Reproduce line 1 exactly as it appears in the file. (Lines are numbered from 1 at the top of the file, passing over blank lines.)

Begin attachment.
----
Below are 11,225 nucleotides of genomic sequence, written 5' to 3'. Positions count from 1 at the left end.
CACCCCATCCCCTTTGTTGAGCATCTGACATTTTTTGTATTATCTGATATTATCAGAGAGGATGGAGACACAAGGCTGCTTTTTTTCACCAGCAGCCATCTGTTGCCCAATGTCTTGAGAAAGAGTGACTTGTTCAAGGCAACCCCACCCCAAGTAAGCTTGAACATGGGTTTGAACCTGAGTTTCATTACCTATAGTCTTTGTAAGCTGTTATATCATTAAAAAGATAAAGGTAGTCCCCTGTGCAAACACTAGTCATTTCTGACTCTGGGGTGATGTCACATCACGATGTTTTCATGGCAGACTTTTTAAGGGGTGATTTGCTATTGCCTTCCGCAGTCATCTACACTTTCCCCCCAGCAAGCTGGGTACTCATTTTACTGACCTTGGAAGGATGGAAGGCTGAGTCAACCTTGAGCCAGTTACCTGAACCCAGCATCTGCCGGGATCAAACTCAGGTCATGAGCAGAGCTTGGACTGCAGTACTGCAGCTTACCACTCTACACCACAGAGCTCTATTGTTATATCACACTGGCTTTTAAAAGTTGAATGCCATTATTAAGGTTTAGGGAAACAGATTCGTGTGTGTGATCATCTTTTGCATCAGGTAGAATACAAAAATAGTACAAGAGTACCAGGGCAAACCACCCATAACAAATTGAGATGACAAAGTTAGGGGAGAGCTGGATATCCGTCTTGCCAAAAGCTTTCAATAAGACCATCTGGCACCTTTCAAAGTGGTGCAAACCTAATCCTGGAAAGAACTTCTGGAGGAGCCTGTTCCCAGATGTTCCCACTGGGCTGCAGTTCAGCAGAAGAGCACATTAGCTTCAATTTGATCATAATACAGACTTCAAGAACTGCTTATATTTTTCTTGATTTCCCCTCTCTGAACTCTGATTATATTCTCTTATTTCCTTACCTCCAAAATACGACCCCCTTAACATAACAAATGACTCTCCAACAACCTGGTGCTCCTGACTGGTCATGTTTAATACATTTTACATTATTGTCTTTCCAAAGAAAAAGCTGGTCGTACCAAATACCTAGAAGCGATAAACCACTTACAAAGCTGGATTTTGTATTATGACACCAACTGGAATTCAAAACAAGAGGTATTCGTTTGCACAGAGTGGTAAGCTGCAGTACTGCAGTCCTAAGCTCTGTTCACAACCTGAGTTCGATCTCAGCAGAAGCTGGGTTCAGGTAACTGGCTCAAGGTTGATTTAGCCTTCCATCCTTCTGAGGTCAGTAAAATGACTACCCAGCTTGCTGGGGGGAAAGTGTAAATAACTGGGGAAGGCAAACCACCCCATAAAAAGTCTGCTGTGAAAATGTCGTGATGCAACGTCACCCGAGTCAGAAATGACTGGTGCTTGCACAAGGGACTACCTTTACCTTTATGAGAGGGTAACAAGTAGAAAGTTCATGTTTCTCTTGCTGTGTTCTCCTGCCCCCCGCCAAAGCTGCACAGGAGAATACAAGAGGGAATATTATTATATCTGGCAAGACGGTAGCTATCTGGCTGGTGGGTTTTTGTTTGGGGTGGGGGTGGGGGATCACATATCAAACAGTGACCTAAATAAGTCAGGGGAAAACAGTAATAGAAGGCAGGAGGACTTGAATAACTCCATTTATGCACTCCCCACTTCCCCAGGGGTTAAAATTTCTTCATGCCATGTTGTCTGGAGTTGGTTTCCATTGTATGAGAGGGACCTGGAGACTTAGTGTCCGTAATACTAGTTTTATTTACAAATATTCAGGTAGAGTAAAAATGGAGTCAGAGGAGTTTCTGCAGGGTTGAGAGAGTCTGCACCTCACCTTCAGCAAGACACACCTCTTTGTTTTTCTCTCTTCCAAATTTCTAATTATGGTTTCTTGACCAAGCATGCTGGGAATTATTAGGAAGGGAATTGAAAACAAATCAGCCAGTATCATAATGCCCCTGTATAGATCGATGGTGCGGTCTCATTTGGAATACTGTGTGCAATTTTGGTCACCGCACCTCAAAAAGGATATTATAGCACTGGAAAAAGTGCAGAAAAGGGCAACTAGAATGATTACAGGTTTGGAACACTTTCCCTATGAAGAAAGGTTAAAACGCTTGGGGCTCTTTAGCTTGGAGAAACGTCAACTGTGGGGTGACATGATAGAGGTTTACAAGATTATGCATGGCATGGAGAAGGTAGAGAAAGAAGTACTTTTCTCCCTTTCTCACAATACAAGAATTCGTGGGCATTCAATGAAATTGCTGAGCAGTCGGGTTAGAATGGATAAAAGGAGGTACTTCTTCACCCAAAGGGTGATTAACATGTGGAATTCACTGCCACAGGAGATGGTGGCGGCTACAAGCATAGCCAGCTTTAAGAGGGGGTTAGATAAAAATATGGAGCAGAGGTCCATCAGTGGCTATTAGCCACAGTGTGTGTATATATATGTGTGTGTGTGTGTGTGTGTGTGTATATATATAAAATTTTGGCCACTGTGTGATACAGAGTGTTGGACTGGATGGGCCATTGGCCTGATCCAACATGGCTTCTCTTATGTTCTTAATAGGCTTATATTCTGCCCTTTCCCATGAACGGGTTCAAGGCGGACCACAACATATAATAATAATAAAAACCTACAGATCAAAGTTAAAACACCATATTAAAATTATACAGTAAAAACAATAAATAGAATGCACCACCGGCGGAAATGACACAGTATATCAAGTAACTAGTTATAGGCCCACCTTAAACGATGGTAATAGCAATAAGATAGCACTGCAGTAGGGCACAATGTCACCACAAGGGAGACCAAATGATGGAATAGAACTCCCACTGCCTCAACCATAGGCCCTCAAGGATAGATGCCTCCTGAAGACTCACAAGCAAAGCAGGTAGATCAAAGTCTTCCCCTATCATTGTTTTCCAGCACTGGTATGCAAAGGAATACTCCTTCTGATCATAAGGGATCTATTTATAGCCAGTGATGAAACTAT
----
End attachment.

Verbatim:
Below are 11,225 nucleotides of genomic sequence, written 5' to 3'. Positions count from 1 at the left end.